What factors affect business decision-making and what do marketers need to consider when reaching out to their audience? Excerpt from “The @Work State of Mind Project” – a joint effort of gyro, award-winning global b2b agency, and Forbes Insights. To download the complete report go to www.gyro.com/atwork.
Since decision makers often involve their personal values in their business decision-making, a marketing message has to reverberate with or inform the value system. “Effective leaders have a strong set of values, and as the @Work State of Mind evolves to more decisions being taken from home or holiday, then personal values will become more important factors in making decisions,” says Chris Combemale, executive director of the Direct Marketing Association, a U.K.-based trade group. “Sales and marketing messages need to move beyond transactional, rational decision making and focus more on brand values, tone of voice and subjective benefits.” Combemale adds: “In the technology space, brands that are sexy or cool will win out versus brands that are purely functional, and psychographic factors will become more important.”
While reaching out to their audience, marketers need to take into consideration all the layers of the @Work State of Mind, starting with the setting where this message is received. “The majority of marketers might think, ‘We’re going to talk to someone in an office setting, they’ll be at work and they’ll be in their office,’” says gyro’s Swann. “We’ll send them something, and it’s all pretty traditional.”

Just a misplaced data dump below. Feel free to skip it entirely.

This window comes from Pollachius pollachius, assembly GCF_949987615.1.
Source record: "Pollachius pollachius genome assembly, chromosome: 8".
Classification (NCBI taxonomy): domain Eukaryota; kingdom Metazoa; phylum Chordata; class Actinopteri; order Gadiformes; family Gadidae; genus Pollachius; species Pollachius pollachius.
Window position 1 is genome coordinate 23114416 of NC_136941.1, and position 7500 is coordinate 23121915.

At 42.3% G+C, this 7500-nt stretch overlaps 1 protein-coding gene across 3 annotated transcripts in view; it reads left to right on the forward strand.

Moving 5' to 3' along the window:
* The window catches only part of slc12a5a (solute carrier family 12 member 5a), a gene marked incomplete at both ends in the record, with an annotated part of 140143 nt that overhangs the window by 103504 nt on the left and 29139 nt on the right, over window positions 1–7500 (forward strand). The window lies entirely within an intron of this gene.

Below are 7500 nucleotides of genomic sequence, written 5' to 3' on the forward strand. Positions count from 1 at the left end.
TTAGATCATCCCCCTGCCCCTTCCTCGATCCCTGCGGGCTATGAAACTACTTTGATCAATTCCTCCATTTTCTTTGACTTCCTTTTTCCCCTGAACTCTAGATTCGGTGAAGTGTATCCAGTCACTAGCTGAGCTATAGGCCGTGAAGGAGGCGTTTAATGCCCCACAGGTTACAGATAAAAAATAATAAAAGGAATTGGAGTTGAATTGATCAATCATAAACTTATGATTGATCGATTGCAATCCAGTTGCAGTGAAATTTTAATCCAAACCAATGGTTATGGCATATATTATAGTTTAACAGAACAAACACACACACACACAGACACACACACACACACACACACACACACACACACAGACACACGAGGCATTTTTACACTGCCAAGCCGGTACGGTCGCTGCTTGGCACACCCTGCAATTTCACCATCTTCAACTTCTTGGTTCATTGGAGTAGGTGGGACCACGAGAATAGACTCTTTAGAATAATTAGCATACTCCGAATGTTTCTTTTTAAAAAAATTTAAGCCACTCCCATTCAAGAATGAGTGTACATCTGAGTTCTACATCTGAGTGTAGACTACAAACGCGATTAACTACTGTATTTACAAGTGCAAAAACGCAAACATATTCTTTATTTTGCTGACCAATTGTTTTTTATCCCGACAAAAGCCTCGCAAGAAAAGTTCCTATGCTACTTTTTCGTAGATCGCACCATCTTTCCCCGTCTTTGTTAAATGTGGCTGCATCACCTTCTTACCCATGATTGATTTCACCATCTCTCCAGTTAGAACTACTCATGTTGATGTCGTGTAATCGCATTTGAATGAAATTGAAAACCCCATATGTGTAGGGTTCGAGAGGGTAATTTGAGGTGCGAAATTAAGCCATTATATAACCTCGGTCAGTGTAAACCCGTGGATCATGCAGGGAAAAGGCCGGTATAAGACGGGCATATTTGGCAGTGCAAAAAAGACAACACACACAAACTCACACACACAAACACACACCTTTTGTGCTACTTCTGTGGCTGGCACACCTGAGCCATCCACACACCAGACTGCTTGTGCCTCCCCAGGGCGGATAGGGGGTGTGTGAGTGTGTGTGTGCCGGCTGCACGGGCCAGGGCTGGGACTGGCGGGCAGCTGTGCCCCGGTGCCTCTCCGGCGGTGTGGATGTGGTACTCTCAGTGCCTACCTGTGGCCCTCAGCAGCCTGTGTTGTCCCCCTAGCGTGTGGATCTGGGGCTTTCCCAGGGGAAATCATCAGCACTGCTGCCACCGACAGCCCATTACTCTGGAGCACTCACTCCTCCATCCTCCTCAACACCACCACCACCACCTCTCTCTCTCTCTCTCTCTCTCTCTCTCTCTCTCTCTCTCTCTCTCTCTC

But that can be a mistake. The executive that you may be trying to reach could be in a taxi on his way to the airport, he could be at home, or on vacation.
The reception of the marketing message will vary depending on the place and time, so “you’re going to get a little bit of tension,” says Swann, “and whatever you do with that tension, you have to make an impact.”
Every day in America, 3.5 billion brand-related conversations take place, according to a report by Keller Fay Group. Getting a message noticed and having it reverberate in that environment is a sophisticated process, requiring understanding of the @Work State of Mind.
“The perception for marketers is that brands aren’t being spoken about,” says Swann, “so what we have to do is shout our message at this audience. The reality is that people are speaking about brands over time. They’re talking about them particularly in the course of work but also in the course of their private life. Therefore, it’s less about yelling and shouting and it’s much more about offering something new to say about that brand. Give people some clear value, and they will talk about you.”